Haywire, the recently released directorial effort by Steven Soderbergh which Jason nicely reviewed here, also marks the first starring role for Mixed Martial Arts fighter, Gina Carano. As anyone who’s seen the film can attest, Carano is a certified badass. She made the erst-while Magneto, Michael Fassbender, look like a little boy in way over his head in her insane hotel-room fight sequence. Channing Tatum, despite his greater bulk, never stood a chance. And by the time she started gunning for Ewan McGregor? Well no amount of Obi Wan-left over force was going to help him.
Steven Soderbergh has a knack for getting great performances out of unusual actors (see his use of porn star Sasha Grey in The Girlfriend Experience), and Carano is no exception. As shaped by the masterly hand of Soderbergh, Gina Carano is every stoic badass you’ve ever seen on film, easily surpassing the actorly chops of 80s staples like Jean Claude Van Damme. She also represents an interesting shift in our cinematic takes on the ladies lately.
After years of pretty girl action stars (I’m talking everyone from Sydney Bristow to Buffy Summers to the ladies of Charlie’s Angels), this year has seen a rise of the seriously messed-up lady action star. Look at the other dark haired cinematic protagonist, Lisbeth Salander, and her revenge-fueled avalanche of destruction. Or look at Claire Danes (once pretty much America’s TV sweetheart)’s decidedly damaged spin on Showtime’s Homeland, which earned Danes’ a Golden Globe earlier this month.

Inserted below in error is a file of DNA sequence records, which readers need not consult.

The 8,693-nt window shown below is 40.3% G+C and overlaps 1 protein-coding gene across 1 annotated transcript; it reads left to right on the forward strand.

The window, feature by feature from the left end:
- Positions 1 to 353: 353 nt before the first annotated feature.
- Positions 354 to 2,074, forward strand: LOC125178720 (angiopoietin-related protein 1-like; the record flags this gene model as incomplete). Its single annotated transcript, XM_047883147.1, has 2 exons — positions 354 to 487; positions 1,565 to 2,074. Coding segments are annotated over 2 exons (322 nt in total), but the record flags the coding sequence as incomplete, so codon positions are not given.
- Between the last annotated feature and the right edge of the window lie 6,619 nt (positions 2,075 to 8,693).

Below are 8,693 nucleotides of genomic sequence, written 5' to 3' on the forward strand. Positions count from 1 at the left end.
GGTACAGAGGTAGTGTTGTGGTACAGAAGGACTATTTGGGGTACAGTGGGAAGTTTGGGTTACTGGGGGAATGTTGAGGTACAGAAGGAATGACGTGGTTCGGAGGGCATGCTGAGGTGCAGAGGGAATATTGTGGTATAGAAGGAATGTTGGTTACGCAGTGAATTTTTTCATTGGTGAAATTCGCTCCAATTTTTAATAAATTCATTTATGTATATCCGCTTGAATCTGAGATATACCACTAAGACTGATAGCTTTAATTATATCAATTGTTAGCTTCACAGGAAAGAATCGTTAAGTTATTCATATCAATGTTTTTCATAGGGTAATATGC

Carano’s Mallory may not have the same level of damage as these, but watching a woman who trusts no one but her father to begin with slowly begin to grapple with the level of betrayal she is experiencing is nothing short of brilliant. But all three women are given rich inner lives and storylines that require them to act completely independently of romantic desires (though these are sometimes expressed, obviously). Though not by any stretch of the imagination are these women role models (maybe Mallory), they do represent an intriguing shift away from the woman-under-male-tutelage action roles we’ve come to expect. And the rich inner life of these characters also represents a shift towards more cerebral takes on badass women. This is not to say that this new cinematic trope is “better” than any other (far be it for me to impugn Buffy Summers), merely that I like the full spectrum of awesomeness it seems like women are getting to play in action movies lately.
At the end of the day, Haywire was a mostly fun action movie with an insanely talented cast and a great director, but what I took out of it more than anything else is just how cool an action movie presence Gina Carano is, and how much fun it will be to see if other directors pick her up from Soderbergh.